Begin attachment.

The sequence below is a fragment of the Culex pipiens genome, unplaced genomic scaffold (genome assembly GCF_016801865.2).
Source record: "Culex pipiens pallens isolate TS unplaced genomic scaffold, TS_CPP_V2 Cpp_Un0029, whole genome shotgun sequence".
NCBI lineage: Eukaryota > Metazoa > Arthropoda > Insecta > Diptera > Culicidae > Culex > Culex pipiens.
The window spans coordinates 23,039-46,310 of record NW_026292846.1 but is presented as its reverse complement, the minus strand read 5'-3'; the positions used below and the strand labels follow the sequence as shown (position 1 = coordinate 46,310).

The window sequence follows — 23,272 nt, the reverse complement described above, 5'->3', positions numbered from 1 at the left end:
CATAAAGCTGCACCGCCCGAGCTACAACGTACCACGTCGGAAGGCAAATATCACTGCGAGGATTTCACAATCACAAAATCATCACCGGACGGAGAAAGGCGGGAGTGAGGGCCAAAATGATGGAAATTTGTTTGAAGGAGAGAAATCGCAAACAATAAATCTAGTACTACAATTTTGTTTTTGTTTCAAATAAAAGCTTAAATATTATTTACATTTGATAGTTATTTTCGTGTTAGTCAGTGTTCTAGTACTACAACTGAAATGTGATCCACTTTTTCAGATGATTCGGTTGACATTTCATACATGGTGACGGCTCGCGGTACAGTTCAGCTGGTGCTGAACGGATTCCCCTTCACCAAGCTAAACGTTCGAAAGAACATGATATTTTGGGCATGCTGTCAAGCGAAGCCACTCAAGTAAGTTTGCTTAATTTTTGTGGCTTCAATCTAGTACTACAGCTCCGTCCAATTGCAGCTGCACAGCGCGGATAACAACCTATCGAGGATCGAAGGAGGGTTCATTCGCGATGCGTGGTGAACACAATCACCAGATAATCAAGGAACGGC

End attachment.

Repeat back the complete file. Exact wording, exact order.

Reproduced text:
The sequence below is a fragment of the Culex pipiens genome, unplaced genomic scaffold (genome assembly GCF_016801865.2).
Source record: "Culex pipiens pallens isolate TS unplaced genomic scaffold, TS_CPP_V2 Cpp_Un0029, whole genome shotgun sequence".
NCBI lineage: Eukaryota > Metazoa > Arthropoda > Insecta > Diptera > Culicidae > Culex > Culex pipiens.
The window spans coordinates 23,039-46,310 of record NW_026292846.1 but is presented as its reverse complement, the minus strand read 5'-3'; the positions used below and the strand labels follow the sequence as shown (position 1 = coordinate 46,310).

The window sequence follows — 23,272 nt, the reverse complement described above, 5'->3', positions numbered from 1 at the left end:
CATAAAGCTGCACCGCCCGAGCTACAACGTACCACGTCGGAAGGCAAATATCACTGCGAGGATTTCACAATCACAAAATCATCACCGGACGGAGAAAGGCGGGAGTGAGGGCCAAAATGATGGAAATTTGTTTGAAGGAGAGAAATCGCAAACAATAAATCTAGTACTACAATTTTGTTTTTGTTTCAAATAAAAGCTTAAATATTATTTACATTTGATAGTTATTTTCGTGTTAGTCAGTGTTCTAGTACTACAACTGAAATGTGATCCACTTTTTCAGATGATTCGGTTGACATTTCATACATGGTGACGGCTCGCGGTACAGTTCAGCTGGTGCTGAACGGATTCCCCTTCACCAAGCTAAACGTTCGAAAGAACATGATATTTTGGGCATGCTGTCAAGCGAAGCCACTCAAGTAAGTTTGCTTAATTTTTGTGGCTTCAATCTAGTACTACAGCTCCGTCCAATTGCAGCTGCACAGCGCGGATAACAACCTATCGAGGATCGAAGGAGGGTTCATTCGCGATGCGTGGTGAACACAATCACCAGATAATCAAGGAACGGC